Karen Hayes, co-owner of Parnassus Books in Nashville, Tennessee, attended the Meet the Editor session with Norton, and said that Glusman and Weil provided fascinating details about both the editing process and the acquisition and stories behind each book.

It was fabulous to meet these editors, who gave a face and personality to the imprints they represent,” said Hayes. “Norton is very hands-on with each book they acquire, and I now have a clearer idea of Norton’s publishing goals.”

Melissa Opel, manager of Auntie’s Bookstore in Spokane, Washington, took full advantage of the One-on-One Publisher Meetings, and was able to connect with Macmillan, Scholastic, Houghton Mifflin, Other Press, and Harlequin, with “bonus sessions” with Seven Stories, Candlewick, and Hachette.

With several of the publishers, “I very aggressively pushed our events program and the city of Spokane,” Opel said. “We do not seem to get [many] author tours and as the second largest city in our state we think this is a loss for both the publisher and us.” Opel was prepared with brochures of the store and a DVD tour, which were met with a positive response from the publishers. Some publishers spoke about their catalogs, what they offer, and how they can better partner with Auntie’s.

For Opel, this opportunity illustrated the fact that “Auntie’s is doing a lot of the right things but we are not connected enough to our publishers.” Through these meetings, she was able to meet with many and “left with a feeling of being heard. These appointments were easily the best part of BEA,” she said. As a West Coast bookseller, she often questions whether the trip to New York is necessary.  These meetings “made the trip worth it,” Opel added.

Elise Supovitz, executive director of independent retail and Canadian sales at Candlewick, met with booksellers from nine different bookstores and discussed a range of topics, including the growth of children’s book sales, the effectiveness of sales reps, author and authorless events, and the book fair business.

“My day-to-day contact is primarily with children’s buyers, so the One-on-Ones were an excellent opportunity to have face time with staff I don’t regularly interface with,” Supovitz said. “The most positive piece of information I gleaned was that, for the majority of the stores I met with, the children’s book category is growing at a higher rate than other categories.”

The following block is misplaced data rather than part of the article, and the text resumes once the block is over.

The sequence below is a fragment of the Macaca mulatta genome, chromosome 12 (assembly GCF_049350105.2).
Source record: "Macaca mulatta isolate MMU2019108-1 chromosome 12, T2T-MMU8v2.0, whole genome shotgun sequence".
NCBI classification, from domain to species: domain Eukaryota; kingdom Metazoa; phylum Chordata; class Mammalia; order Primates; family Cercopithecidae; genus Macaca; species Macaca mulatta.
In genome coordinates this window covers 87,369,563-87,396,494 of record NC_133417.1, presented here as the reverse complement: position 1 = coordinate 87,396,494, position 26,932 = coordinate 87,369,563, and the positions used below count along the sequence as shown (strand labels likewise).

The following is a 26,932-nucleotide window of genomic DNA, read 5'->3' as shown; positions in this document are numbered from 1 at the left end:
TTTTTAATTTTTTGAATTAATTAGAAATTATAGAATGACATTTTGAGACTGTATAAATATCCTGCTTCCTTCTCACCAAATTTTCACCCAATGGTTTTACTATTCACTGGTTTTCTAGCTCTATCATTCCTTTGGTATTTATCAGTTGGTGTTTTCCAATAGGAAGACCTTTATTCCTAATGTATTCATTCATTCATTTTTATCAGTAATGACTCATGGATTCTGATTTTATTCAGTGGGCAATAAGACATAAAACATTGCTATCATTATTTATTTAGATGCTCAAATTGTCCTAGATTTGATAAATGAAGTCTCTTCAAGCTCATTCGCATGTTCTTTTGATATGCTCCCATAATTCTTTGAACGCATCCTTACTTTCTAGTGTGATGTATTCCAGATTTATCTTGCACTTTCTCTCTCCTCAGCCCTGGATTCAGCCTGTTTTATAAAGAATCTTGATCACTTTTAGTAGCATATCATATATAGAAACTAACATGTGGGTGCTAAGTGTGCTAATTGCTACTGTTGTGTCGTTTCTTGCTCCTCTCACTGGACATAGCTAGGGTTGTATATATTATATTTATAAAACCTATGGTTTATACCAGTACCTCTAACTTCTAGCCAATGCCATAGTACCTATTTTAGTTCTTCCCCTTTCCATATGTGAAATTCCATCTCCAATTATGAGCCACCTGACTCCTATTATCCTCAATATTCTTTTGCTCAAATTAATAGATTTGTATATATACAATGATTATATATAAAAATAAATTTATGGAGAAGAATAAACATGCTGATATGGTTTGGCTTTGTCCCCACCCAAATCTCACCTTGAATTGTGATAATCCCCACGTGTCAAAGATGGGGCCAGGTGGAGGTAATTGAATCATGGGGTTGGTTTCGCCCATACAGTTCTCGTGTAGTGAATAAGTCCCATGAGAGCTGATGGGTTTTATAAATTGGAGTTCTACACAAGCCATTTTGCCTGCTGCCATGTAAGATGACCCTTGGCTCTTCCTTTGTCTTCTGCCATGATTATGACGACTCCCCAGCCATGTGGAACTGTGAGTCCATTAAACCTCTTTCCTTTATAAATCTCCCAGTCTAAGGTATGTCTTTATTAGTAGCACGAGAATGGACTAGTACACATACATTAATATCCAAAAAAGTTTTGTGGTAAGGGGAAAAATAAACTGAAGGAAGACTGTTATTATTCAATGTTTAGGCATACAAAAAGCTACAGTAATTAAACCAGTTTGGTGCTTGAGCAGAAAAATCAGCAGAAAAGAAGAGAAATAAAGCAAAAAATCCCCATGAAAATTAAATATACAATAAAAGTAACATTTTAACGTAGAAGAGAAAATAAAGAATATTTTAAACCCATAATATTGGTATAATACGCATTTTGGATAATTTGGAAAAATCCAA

The most productive meetings were with booksellers who had an agenda or specific issues to be covered, she added. “It’s always nice to have social time, but these were the strongest meetings and the most beneficial for both parties.”

Ellen Adler, publisher at The New Press, took part in both the Meet the Editor and One-on-One meetings and found the opportunities to be “extremely valuable for both sides,” she said.

During the One-on-One session, Adler mentioned key titles that she thought would interest attending booksellers, and they in turn were able to discuss how they’d promote and sell these titles.

“For publishers, it’s really easy to forget what happens in the marketplace,” said Adler. “This was an opportunity to remind us what our partners do every day. I think we benefited equally.”

Adler especially appreciated the ability to meet with so many booksellers at once. Since The New Press is a smaller imprint with a smaller presence on the trade show floor, “I don’t think we would have had an opportunity otherwise to talk to 15 booksellers at BookExpo,” she said. “We’ve been going to Winter Institute, and [these meetings] felt like that, in a very good way.”